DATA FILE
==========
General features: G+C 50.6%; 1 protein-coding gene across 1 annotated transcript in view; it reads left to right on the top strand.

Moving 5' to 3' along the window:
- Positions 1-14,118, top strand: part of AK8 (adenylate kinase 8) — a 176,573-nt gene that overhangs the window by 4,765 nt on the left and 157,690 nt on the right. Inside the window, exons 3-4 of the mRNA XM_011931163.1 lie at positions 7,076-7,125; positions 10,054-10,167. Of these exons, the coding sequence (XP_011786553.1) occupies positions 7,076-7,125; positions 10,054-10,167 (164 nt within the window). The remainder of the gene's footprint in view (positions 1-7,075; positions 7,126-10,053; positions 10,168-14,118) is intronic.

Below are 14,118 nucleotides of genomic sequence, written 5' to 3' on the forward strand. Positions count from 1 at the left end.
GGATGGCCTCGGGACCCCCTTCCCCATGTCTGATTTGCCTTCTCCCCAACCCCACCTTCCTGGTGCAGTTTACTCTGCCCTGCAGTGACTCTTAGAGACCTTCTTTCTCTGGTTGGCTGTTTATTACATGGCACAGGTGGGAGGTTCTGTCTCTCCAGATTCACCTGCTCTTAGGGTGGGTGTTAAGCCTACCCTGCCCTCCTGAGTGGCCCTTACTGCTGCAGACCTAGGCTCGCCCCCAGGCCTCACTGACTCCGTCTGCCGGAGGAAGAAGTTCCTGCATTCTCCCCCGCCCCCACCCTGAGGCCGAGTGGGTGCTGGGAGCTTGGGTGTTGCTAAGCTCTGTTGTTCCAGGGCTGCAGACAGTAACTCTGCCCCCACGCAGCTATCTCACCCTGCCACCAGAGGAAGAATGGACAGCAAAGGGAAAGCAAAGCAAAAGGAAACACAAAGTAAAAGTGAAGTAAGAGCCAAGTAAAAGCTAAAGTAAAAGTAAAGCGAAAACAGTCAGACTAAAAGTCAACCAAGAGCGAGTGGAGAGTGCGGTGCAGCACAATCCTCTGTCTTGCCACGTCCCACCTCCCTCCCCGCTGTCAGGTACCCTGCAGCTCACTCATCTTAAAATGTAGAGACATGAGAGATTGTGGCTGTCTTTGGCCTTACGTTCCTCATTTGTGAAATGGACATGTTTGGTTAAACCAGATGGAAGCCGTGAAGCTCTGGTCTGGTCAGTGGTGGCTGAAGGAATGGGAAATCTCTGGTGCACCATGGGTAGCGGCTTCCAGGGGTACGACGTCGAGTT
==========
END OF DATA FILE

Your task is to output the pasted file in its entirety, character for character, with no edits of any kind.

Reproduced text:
General features: G+C 50.6%; 1 protein-coding gene across 1 annotated transcript in view; it reads left to right on the top strand.

Moving 5' to 3' along the window:
- Positions 1-14,118, top strand: part of AK8 (adenylate kinase 8) — a 176,573-nt gene that overhangs the window by 4,765 nt on the left and 157,690 nt on the right. Inside the window, exons 3-4 of the mRNA XM_011931163.1 lie at positions 7,076-7,125; positions 10,054-10,167. Of these exons, the coding sequence (XP_011786553.1) occupies positions 7,076-7,125; positions 10,054-10,167 (164 nt within the window). The remainder of the gene's footprint in view (positions 1-7,075; positions 7,126-10,053; positions 10,168-14,118) is intronic.

Below are 14,118 nucleotides of genomic sequence, written 5' to 3' on the forward strand. Positions count from 1 at the left end.
GGATGGCCTCGGGACCCCCTTCCCCATGTCTGATTTGCCTTCTCCCCAACCCCACCTTCCTGGTGCAGTTTACTCTGCCCTGCAGTGACTCTTAGAGACCTTCTTTCTCTGGTTGGCTGTTTATTACATGGCACAGGTGGGAGGTTCTGTCTCTCCAGATTCACCTGCTCTTAGGGTGGGTGTTAAGCCTACCCTGCCCTCCTGAGTGGCCCTTACTGCTGCAGACCTAGGCTCGCCCCCAGGCCTCACTGACTCCGTCTGCCGGAGGAAGAAGTTCCTGCATTCTCCCCCGCCCCCACCCTGAGGCCGAGTGGGTGCTGGGAGCTTGGGTGTTGCTAAGCTCTGTTGTTCCAGGGCTGCAGACAGTAACTCTGCCCCCACGCAGCTATCTCACCCTGCCACCAGAGGAAGAATGGACAGCAAAGGGAAAGCAAAGCAAAAGGAAACACAAAGTAAAAGTGAAGTAAGAGCCAAGTAAAAGCTAAAGTAAAAGTAAAGCGAAAACAGTCAGACTAAAAGTCAACCAAGAGCGAGTGGAGAGTGCGGTGCAGCACAATCCTCTGTCTTGCCACGTCCCACCTCCCTCCCCGCTGTCAGGTACCCTGCAGCTCACTCATCTTAAAATGTAGAGACATGAGAGATTGTGGCTGTCTTTGGCCTTACGTTCCTCATTTGTGAAATGGACATGTTTGGTTAAACCAGATGGAAGCCGTGAAGCTCTGGTCTGGTCAGTGGTGGCTGAAGGAATGGGAAATCTCTGGTGCACCATGGGTAGCGGCTTCCAGGGGTACGACGTCGAGTT